Cricket coup for city

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Bill Richardson Transport World executive director Joc O'Donnell and events manager Adam Reinsfield show some of the collection to be displayed at the New Zealand Cricket Museum which will be temporarily housed in Invercargill.

CRICKET enthusiasts will be in for a treat in Invercargill this month as the New Zealand Cricket Museum opens its temporary home in the city.

The museum will be hosted at Bill Richardson Transport World and will see the first non-transport-related exhibition at the venue.

Transport World executive director Joc O’Donnell said all the items were being carefully unwrapped and put on display.

It was a big coup for the [cricket] museum to be [temporarily] moved to Invercargill, she said.

“It’s just really nice to be able to offer our visitors a different type of experience here at Transport World. We are conscious that if we want locals to come back then we have to be offering different varieties of collections for them to view. So we’re really happy that it’s come down here and it’s quite fun to be setting up something completely different and to draw in a different audience.”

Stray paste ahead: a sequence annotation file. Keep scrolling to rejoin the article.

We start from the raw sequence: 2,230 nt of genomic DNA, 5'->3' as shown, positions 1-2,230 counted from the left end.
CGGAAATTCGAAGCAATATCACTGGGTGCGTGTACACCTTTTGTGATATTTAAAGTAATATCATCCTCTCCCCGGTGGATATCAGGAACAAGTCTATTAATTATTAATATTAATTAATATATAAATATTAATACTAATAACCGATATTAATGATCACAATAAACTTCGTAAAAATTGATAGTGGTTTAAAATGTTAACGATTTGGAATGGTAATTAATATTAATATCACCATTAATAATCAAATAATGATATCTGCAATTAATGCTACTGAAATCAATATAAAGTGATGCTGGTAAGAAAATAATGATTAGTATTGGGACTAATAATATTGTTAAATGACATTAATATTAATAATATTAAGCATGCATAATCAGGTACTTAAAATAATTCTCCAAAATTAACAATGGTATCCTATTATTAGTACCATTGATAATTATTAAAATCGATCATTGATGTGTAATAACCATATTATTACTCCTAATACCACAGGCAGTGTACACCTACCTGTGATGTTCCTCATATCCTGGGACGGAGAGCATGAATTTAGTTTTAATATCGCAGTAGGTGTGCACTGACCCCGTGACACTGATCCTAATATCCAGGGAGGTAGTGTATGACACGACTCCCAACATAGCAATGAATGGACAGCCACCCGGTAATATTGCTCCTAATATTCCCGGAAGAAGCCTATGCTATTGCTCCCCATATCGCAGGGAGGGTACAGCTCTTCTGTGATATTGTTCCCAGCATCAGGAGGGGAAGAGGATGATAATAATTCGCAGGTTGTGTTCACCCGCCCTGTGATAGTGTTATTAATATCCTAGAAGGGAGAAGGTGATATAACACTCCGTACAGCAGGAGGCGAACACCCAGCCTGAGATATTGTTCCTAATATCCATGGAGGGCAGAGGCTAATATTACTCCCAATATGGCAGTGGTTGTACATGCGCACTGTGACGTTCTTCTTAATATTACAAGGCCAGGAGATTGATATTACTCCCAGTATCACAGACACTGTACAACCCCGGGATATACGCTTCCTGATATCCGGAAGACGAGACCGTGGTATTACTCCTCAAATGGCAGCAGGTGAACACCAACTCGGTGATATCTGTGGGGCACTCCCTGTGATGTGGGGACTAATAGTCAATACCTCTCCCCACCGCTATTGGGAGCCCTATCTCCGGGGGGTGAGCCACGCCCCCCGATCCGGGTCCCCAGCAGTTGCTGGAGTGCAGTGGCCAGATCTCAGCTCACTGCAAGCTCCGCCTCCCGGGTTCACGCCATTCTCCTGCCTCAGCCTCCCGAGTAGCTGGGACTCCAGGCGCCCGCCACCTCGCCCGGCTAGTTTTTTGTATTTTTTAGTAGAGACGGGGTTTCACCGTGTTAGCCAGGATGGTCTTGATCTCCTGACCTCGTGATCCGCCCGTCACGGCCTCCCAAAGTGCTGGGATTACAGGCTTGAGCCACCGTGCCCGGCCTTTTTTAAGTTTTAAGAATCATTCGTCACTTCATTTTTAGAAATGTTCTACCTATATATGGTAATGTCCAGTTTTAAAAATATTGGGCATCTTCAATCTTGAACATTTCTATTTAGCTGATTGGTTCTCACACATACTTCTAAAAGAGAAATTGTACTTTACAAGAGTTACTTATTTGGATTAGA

All items to be displayed have been transported from Wellington while its permanent home at the Basin Reserve undergoes a refurbishment and earthquake strengthening.

It will be the first time the collection will be on display elsewhere since it first occupied the former dining room of the Basin Reserves Museum Stand 31 years ago.

Mrs O’Donnell said the idea to move the museum to Invercargill came after Transport World helped Cricket New Zealand obtain the bat Martin Crowe used to score his final test century at Lords in 1994 from Russell Crowe’s “divorce auction” last year.

“When we did that they talked about how they were going to be making some changes to their museum at the Basin Reserve,” she said.

“So we just sort of did a deal to bring the cricket collection down here for a little while while they were doing their renovations.”

Other highlights to be displayed include the New Zealand’s winning trophy from the 2000 International Cricket Council KnockOut tournament, a string ball made by Australian and New Zealand soldiers in a prisoner-of-war camp in Italy in 1942 and a variety of World Cup memorabilia.

The museum will be officially opened on February 22 by legendary “double All Black” Brian McKechnie who will be the guest of a special evening hosted by Jamie MacKay. It is expected to run until October, with entry to the museum included in tickets bought for Transport World.

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